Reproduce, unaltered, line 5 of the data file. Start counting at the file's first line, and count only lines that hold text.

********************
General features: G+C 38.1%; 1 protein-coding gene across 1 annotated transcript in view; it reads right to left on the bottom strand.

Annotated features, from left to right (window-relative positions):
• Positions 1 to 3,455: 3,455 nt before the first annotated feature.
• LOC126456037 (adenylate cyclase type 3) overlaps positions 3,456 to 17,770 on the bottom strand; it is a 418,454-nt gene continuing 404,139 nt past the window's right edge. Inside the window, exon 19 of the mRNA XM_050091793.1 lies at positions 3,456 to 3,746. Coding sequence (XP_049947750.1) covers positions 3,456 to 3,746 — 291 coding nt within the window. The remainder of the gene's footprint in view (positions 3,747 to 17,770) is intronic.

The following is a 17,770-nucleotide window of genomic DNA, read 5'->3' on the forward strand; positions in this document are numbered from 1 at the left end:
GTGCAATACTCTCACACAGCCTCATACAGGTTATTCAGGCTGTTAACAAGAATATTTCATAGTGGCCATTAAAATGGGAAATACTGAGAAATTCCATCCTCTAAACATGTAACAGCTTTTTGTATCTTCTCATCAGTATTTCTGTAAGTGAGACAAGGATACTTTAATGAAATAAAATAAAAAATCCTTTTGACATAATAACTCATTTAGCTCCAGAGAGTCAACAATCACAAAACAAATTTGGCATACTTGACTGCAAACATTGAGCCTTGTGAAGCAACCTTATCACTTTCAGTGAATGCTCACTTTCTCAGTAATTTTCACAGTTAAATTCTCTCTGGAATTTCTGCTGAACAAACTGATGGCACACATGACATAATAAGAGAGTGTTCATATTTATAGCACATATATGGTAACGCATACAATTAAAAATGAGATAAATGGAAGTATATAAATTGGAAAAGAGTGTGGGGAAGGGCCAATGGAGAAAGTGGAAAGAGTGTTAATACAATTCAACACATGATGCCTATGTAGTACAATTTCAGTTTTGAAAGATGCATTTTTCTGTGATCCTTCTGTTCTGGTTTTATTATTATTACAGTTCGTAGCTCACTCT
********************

The following is a 17,770-nucleotide window of genomic DNA, read 5'->3' on the forward strand; positions in this document are numbered from 1 at the left end: